Since CK spent several years in the military, he has a great love for, among other things, his country. I’ve gotten into the fashion of creating America-themed birthday cakes for him (Last year’s was a cake in the form of a hamburger.), so it takes the focus slightly away from a whole day just about his birthday.

Birthday cake from 2013. So much has changed!

Birthday cake from 2013. So much has changed!

Back when I first started Paleo, CK joined me about two weeks into my journey. He’s struggled with it more than I have, and maybe perhaps I’ll have him write a guest post about his Paleo struggles eventually. For him and his sweet tooth, one thing he really missed was Paleo desserts, which is one of the reasons I started creating my own recipes. Fast-forward almost a year, and I’ve finally gotten around to making Paleo version of one of the classics: “funfetti”.



P.S: Isn’t this cake topper perfect for celebrating the 4th of July holiday today?  And its super easy.  Instructions are included below.



Paleo “funfetti” Cake

For the Cake:

  • 1/4 cup raw honey 
  • 8 tbsp grass fed organic butter, room temperature
  • 3 eggs 
  • 1 tbsp vanilla 
  • 1 1/2 cup cashew flour
  • 1/3 cup light tasting olive oil 
  • 1/2 tsp baking soda 
  • 1/2 tsp baking powder 
  • 2/3 cup almond milk 
  • ¾ cup rainbow sprinkes**

For the Frosting:

 

  1. Preheat over to 350 degrees.
  2. Beat butter, eggs, honey, eggs, olive oil, and vanilla together.
  3. Add in cashew flour, baking soda, and baking powder. Mix until incorporated.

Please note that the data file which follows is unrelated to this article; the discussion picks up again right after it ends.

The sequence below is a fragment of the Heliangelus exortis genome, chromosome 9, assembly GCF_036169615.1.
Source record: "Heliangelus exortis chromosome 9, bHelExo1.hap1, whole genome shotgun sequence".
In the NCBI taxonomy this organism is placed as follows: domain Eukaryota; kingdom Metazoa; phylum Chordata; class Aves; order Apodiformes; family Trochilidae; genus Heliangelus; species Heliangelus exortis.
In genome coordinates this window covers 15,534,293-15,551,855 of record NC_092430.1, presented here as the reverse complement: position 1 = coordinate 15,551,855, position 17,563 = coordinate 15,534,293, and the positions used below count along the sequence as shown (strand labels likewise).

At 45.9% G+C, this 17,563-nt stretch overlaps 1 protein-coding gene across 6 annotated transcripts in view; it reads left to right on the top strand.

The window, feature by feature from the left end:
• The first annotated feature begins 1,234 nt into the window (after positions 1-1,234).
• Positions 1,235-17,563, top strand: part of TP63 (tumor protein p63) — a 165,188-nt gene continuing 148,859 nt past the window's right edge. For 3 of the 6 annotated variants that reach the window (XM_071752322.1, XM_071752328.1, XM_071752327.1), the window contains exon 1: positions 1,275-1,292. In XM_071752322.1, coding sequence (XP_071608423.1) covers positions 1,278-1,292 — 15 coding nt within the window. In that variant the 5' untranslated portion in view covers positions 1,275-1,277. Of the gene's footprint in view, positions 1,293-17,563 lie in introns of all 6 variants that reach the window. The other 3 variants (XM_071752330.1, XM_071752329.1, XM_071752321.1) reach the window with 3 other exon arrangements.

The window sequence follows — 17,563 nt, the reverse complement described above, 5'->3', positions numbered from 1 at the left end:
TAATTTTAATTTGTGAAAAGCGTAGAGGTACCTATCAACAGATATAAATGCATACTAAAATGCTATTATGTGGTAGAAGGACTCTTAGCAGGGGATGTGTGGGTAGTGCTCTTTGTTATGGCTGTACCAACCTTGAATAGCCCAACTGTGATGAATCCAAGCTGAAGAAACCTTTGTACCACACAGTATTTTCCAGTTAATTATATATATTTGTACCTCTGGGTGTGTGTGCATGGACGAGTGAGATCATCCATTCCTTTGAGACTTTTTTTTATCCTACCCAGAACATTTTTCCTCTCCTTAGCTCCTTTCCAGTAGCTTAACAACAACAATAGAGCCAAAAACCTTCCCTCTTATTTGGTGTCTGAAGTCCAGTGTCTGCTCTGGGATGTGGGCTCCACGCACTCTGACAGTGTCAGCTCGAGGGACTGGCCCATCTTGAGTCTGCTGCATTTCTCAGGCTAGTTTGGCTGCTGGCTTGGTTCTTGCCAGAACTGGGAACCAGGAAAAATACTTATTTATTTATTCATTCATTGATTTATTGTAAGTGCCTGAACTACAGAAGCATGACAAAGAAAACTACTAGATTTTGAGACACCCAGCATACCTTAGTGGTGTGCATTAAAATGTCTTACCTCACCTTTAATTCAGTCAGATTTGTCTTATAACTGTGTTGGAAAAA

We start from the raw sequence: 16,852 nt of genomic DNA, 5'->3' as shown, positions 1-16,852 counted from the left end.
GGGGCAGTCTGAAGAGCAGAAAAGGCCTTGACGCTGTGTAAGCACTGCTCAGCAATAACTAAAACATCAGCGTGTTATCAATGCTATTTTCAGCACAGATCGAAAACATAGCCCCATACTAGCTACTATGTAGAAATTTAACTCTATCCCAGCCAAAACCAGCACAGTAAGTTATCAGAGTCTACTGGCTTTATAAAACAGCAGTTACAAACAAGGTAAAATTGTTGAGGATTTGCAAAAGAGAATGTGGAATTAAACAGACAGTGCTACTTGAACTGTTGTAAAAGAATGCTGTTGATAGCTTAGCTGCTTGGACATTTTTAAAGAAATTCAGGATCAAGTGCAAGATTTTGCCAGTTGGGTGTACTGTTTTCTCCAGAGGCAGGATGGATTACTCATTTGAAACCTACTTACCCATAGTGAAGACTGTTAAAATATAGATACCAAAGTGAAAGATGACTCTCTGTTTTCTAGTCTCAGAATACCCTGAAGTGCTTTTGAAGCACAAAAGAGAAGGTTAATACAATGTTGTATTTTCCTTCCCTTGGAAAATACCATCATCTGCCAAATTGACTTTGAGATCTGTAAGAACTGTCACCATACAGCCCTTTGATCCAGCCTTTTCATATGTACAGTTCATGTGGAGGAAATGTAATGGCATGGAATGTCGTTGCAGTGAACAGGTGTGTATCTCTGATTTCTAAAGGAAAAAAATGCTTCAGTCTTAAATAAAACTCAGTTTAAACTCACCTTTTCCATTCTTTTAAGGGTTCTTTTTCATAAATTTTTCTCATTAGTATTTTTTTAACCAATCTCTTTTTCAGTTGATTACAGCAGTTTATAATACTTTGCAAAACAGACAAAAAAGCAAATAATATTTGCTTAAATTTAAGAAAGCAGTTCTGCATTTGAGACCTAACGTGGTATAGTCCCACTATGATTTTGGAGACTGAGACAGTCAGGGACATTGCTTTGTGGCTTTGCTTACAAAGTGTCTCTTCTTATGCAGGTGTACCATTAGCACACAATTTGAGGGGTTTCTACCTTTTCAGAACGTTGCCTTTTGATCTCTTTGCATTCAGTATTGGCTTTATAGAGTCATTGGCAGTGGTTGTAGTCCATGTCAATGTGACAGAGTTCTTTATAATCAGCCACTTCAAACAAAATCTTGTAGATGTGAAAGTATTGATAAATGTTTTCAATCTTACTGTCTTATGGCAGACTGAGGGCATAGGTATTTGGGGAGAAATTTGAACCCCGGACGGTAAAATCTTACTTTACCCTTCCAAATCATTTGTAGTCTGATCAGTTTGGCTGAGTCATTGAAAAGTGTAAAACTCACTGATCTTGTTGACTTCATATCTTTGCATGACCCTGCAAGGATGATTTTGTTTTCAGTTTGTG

4. Slowly add in the almond milk while mixing the cake batter.
  5. Spray pan with nonstick coconut oil spray. Pour batter into one 9-inch pan and bake
  6. At 350 degrees for 35 minutes. Alternatively, if you would like a smaller cake or multiple layers, you can always bake this cake in a different sized pan, just make sure to adjust the baking time.
  7. After baking, wait until cooled, then frost. 

** Sprinkles are not Paleo. Why? They are full of refined sugar and dyes. But sometimes life is too short.


 


Patriotic Cake Topper

  • 3 paper-striped straws
  • twine
  • 7 small American flags
  • Scotch tape
  1. Take one of the straws and with a ruler, measure out the halfway point. Cut the straw; these will become the two shorter “posts”.
  2. Cut two pieces of twine, with one piece about 2 inches longer than the other.
  3. Take each piece of string and tie onto the ends of the straws. One string should be between the two tall straws, and one should be between the two short straws.
  4. Take a small square of tape, and tape each flag to the piece of twine. There should be 4 flags between the shorter posts, and 3 between the taller posts.
  5. Place on the top of your cake with the taller posts in back and enjoy! 
Raw materials ;)

Raw materials ;)